You can manually call the API to process your receipts or use the module. react-native-iaphub, which is just a gown for react-native-iap with IAPHUB built-in
For Android, you need a separate service account JSON file to get access_token from google-API, so it can't be serverless.
It will require the backend and get access_token with the access_token, where we can call the validateReceiptAndroid().
With the app store
Local encryption authentication is not supported at this time. More details are here: https://developer.apple.com/documentation/appstorereceipts/validating_receipts_on_the_device.
Check with the app store.
Note: This method is not recommended for production and is explicitly warned by Apple in its documentation:
It is suitable for development and receipt verification testing throughout the development cycle.
Verification of app store receipts can be done locally using validateReceiptIos()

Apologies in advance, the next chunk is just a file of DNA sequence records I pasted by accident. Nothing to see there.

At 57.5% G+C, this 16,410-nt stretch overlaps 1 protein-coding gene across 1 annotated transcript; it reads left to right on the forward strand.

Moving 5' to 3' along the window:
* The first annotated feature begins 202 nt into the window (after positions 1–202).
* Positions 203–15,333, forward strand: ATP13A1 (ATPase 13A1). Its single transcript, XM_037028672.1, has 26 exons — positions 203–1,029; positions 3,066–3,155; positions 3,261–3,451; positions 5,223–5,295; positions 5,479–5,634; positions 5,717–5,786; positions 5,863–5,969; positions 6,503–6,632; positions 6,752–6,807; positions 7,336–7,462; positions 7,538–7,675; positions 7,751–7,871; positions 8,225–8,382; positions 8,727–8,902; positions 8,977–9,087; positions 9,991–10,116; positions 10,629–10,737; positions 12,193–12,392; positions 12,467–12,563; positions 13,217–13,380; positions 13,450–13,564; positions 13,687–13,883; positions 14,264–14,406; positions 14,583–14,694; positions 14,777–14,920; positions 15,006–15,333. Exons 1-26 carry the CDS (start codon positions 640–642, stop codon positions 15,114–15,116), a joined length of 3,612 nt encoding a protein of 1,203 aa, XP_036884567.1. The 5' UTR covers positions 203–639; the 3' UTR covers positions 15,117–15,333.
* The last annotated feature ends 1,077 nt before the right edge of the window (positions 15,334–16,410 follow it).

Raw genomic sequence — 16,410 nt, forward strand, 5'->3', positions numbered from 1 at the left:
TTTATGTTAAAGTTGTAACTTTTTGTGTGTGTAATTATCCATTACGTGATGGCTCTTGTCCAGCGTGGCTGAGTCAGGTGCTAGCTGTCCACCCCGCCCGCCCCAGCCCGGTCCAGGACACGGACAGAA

You must send a transaction receipt in the first parameter. The second parameter must be passed if it is a test environment. If valid, it will request the sandbox, and false will request production.
We need to get the receipt after the purchase. For example, when any user asks permission to buy unstable internet connections.
For the cases, we should getReceiptIOS(), which gets the latest receipt from the app at a given time - the iOS payment the right way.
If we need to clear all the products and subscriptions in the array, call clearProductsIOS () and do the recovery job again, and we will get what we expected.
Example backend (Node.js)
Here you can find a sample backend for idempotent validation of receipts on iOS/Android and storage and delivery of subscription status to the customer.
How we can use hooks
You have to wrap your app with IAPContext HOC:
Later then, somewhere in the components
Since [email protected]+, we support the IAP hook, which handles purchases better.